A Mobile man has filed a civil rights lawsuit against the city, its police chief, and an officer of the Mobile Police Department for a 2013 arrest he claims was unwarranted. Khzemar James, 39, is seeking a jury trial and at least $600,000 in damages after a November 2013 traffic stop led to his arrest for carrying a pistol without a permit.
In a complaint filed in U.S. District Court Oct. 15 (embedded below), James claimed he was stopped by officer Kevin Kelley at around 9:45 p.m. on Nov. 6, 2013, near the intersection of Kennedy and Adams streets in the Campground neighborhood just west of downtown. James, whom the complaint identifies as a Marine Corps veteran, alleges he presented a valid pistol permit to officer Kelley while also informing the officer of the location of a pistol within his vehicle, but Kelley confiscated both and arrested James for carrying a pistol without a permit.
Two days later, the Mobile County District Attorney’s office issued a motion ordering James released from custody, stating that “insufficient facts exist which will afford a reasonable expectation of conviction” and noting the office would not pursue his prosecution.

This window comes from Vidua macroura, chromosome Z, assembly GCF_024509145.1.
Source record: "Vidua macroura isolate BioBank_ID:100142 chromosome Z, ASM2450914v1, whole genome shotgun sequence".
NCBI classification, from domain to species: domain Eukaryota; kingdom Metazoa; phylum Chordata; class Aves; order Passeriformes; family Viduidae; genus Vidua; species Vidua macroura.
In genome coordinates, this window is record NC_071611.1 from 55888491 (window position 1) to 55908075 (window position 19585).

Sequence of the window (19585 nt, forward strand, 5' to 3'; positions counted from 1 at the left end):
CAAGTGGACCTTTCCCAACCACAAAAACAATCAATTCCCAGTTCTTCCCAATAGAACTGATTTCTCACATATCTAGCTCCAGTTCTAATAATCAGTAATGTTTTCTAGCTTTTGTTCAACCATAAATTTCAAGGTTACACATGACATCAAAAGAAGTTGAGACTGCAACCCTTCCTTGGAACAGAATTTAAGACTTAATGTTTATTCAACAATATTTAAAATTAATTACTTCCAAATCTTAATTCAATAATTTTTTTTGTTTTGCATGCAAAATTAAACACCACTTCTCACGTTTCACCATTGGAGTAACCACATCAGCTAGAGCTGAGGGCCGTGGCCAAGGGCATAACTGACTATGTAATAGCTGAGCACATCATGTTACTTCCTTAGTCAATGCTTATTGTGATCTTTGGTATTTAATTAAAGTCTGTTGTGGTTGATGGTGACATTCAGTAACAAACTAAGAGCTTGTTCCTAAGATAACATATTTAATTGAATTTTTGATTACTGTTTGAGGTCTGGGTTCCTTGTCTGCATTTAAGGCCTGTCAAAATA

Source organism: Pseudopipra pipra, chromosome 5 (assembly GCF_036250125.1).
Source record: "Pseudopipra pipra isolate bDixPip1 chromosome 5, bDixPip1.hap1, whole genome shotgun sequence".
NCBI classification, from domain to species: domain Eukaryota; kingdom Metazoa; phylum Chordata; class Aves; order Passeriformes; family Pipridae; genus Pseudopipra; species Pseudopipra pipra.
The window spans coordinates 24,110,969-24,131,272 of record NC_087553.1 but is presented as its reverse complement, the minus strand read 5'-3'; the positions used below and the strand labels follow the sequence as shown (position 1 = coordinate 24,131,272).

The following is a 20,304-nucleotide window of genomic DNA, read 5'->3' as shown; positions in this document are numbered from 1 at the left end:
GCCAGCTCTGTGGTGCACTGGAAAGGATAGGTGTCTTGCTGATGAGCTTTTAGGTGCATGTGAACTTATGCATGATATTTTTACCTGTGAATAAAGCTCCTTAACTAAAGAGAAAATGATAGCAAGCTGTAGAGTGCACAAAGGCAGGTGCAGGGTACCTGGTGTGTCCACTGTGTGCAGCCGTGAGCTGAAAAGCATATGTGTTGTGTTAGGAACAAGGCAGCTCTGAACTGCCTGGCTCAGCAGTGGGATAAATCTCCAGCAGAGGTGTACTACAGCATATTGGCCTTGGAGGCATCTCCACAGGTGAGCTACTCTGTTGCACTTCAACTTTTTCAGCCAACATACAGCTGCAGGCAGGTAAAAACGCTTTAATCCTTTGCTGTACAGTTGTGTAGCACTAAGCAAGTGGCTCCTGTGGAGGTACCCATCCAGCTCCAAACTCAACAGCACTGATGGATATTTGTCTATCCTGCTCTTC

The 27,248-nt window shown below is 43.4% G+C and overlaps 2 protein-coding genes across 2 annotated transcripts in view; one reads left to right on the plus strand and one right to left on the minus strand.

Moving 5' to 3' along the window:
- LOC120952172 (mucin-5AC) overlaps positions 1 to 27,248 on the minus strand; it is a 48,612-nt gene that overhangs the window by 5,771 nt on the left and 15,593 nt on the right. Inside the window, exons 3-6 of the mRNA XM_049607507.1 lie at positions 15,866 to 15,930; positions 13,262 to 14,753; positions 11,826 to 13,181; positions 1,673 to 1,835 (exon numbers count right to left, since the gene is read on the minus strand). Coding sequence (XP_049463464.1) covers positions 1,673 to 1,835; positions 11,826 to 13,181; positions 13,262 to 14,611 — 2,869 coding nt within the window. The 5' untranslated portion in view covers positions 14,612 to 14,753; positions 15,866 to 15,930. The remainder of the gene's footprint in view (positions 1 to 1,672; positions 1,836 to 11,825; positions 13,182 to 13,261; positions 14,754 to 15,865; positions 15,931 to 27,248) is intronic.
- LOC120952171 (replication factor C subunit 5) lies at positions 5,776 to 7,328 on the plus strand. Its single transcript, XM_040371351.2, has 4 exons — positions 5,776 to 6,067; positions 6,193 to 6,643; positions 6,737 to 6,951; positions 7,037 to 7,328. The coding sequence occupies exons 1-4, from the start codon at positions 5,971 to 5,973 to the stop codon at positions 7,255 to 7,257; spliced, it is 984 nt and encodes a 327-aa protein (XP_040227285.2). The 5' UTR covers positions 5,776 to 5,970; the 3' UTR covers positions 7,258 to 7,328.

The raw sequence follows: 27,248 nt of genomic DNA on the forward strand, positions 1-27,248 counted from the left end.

In April 2014, James notified the city of his intent to sue, claiming the costs and time of his imprisonment, as well as the publishing of his mugshot in a periodical routinely distributed in many gas stations and convenience stores in Mobile, constituted “physical discomfort, inconvenience, mental suffering, defamation, violations of my civil rights and deprivation of my liberty.”
The complaint filed this week included 11 causes for action against the city, including due process violations, assault and conspiracy. One charge suggests an unknown officer told Kelley to “cover himself on this [arrest].”
A person with more knowledge of the complaint, who asked for anonymity, said upon James’ release, officers insisted he file for a new pistol permit, rather than seek the return of his existing, valid permit. James allegedly declined.
A spokesperson for the police department said its policy is not to comment on pending cases.
According to booking records maintained by the Mobile County Sheriff’s Office, James was also arrested on a misdemeanor charge in 2000, but the complaint states he has no prior criminal convictions.
The city of Mobile paid a little more than $1.5 million in legal settlements in fiscal years 2013-2014, according to November 2014 story by Lagniappe.
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